While the majority of shelters are doing their best to provide quality care for the animals in their care, there's no shortage of challenges that make this difficult. In this post, we'll explore some common health issues facing shelter pets and how to prevent them from happening in your shelter.
Overcrowding is a major health issue in shelters. When there are too many animals for the space, stress and aggression can result. Stress can lead to disease, and aggression can lead to disease as well. Additionally, overcrowding leads to poor sanitation because of limited access to water bowls or litter boxes.
Since you don't have control over how many animals arrive at your local shelter each day (or month), it's important that you do everything possible before adopting out your pet so that they will be ready for their new home when they get there!
Constant introduction of new, unknown animals into the "herd"
Sometimes, animals are brought into the shelter and not properly identified. This can happen when an animal comes in as a stray, or when it's not clear if an animal has been spayed or neutered. If you don't know if your pet is healthy, you might not want to bring them into contact with other pets--and vice versa.
If you want to keep your animals safe from disease, make sure that every new arrival is identified and treated before being released back into the "herd." Also keep track of all the animals currently in your shelter so that they don't spread any illnesses they may have picked up elsewhere (for example: if one dog has kennel cough and goes home with another dog who hasn't been vaccinated against this illness).
Open access and accountability to the public
The public is an important stakeholder in shelter operations. They have a right to know what is happening behind closed doors at their local animal shelters and are increasingly demanding it as they become more educated about animal welfare issues.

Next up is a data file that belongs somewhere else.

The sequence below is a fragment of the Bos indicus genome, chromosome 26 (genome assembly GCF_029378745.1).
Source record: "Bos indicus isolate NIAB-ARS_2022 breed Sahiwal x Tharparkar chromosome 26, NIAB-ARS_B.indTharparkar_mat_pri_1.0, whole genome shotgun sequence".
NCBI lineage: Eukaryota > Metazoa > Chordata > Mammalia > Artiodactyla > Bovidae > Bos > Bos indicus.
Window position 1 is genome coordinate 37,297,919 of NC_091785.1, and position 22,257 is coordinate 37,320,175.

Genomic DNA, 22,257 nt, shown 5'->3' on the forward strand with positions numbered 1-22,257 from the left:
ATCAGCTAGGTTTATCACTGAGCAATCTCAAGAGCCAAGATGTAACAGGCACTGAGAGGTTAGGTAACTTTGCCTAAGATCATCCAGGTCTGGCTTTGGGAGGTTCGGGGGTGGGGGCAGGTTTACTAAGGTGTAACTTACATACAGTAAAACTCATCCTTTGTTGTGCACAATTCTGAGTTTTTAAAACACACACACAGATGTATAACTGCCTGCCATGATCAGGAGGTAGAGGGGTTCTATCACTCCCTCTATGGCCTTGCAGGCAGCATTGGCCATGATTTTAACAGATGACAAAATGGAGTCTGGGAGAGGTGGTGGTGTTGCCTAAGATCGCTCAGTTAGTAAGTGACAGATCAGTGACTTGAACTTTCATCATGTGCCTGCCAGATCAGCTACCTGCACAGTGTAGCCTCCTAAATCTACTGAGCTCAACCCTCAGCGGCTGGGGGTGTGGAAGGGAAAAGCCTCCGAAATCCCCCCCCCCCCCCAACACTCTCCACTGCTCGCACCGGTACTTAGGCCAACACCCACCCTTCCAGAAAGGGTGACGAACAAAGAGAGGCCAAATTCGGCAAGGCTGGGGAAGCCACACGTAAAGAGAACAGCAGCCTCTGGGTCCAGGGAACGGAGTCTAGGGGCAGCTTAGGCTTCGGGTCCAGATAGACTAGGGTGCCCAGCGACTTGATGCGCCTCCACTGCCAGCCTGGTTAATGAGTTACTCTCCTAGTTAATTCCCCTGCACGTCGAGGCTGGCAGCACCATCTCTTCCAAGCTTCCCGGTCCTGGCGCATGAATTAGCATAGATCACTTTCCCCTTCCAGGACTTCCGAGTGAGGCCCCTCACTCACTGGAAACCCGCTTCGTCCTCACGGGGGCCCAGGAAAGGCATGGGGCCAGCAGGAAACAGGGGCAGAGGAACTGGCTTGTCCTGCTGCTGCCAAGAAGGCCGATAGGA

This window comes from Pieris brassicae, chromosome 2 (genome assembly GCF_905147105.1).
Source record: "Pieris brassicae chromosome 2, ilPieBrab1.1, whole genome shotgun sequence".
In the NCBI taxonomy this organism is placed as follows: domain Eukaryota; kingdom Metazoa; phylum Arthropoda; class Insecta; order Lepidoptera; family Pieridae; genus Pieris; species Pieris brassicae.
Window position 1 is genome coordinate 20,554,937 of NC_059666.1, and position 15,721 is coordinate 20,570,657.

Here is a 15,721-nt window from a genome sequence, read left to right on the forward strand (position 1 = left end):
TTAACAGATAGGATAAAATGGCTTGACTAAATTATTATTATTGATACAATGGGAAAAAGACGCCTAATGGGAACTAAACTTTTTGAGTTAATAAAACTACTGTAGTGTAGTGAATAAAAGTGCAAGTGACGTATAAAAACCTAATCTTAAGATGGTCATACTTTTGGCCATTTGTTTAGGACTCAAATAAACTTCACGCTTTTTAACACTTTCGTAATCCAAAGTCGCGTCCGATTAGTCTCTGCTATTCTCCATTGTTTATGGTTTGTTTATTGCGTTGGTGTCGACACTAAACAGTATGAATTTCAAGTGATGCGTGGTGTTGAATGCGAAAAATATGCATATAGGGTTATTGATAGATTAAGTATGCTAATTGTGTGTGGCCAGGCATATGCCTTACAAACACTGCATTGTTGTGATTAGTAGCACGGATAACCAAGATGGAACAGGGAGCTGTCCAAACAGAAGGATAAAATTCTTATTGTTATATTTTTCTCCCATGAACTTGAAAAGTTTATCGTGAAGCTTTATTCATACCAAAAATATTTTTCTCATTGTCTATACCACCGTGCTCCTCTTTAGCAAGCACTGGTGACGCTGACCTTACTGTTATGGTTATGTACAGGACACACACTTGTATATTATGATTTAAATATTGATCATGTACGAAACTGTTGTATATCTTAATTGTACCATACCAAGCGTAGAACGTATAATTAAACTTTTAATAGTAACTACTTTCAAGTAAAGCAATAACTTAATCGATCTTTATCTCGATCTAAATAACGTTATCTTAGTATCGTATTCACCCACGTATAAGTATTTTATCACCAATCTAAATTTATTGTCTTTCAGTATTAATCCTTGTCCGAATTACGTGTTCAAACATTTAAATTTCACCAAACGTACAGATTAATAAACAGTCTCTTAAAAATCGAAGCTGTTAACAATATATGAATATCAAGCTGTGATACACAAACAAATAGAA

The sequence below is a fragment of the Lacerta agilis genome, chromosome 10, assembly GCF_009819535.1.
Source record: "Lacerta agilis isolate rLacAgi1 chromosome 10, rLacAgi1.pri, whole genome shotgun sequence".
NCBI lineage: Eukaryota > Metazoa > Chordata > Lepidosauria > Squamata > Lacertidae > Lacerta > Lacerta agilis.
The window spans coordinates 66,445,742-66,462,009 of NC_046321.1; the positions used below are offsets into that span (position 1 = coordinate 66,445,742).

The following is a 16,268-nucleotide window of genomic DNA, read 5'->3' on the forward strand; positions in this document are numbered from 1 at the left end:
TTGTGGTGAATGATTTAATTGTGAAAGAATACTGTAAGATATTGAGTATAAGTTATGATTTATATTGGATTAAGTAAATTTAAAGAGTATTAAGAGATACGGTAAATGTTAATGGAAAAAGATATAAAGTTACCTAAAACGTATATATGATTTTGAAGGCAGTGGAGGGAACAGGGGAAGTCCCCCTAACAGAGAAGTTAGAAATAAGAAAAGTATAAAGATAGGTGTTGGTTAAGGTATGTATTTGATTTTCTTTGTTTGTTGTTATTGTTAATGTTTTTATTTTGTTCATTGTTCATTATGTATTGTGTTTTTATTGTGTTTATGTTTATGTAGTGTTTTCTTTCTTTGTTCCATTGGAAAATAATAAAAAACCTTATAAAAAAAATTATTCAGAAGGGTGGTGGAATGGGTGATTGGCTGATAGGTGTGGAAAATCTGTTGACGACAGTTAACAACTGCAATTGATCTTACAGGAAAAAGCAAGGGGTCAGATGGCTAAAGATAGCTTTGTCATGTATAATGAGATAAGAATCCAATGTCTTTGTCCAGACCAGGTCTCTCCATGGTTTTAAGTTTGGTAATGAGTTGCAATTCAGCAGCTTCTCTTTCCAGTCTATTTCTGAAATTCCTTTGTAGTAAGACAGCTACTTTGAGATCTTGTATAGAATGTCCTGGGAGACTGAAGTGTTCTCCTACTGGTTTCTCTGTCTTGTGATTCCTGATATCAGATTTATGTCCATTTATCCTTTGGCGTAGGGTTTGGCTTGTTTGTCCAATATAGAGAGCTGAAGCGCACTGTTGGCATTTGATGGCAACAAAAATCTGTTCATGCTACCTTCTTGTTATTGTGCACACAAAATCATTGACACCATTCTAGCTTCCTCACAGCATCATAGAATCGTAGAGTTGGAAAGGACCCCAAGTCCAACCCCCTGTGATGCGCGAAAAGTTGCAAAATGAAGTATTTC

Inadequate healthcare programs
- Shelters have different missions and goals, management policies, staffing constraints, budgets and resources from hospitals, kennels, laboratories or breeding facilities – for which most small-animal herd health management protocols were developed.
- Shelter veterinarians have limited time to perform physical exams on each animal before they are euthanized or adopted out. This means that many shelter pets are not receiving the recommended yearly physicals that would allow them to be diagnosed with illnesses early enough for treatment options to be considered.
- Shelters often lack the space needed for proper isolation of sick animals from healthy ones in order to prevent cross-contamination within a facility's population as well as spread of disease throughout communities outside its walls (e.g., when adopters bring home new pets).
Mandatory holding periods
A mandatory holding period is required by law, and it's designed to give shelter workers time to treat animals for communicable diseases. The length of this period will vary depending on the type of disease, severity, or species affected.
In some cases (for example: rabies), the mandatory holding period can be as short as 72 hours; but in other cases (like parvovirus), it may be longer than two weeks!
Limited resources are one of the biggest challenges facing shelters. The lack of money and space means that many animals have to be euthanized because they can't be adopted, even though they are perfectly healthy and adoptable.
Some ways you can help:
- Donate money to your local shelter or volunteer there. They will use it to provide food, medical care and other necessities for their animals--and sometimes even expand their facilities so more pets can be saved!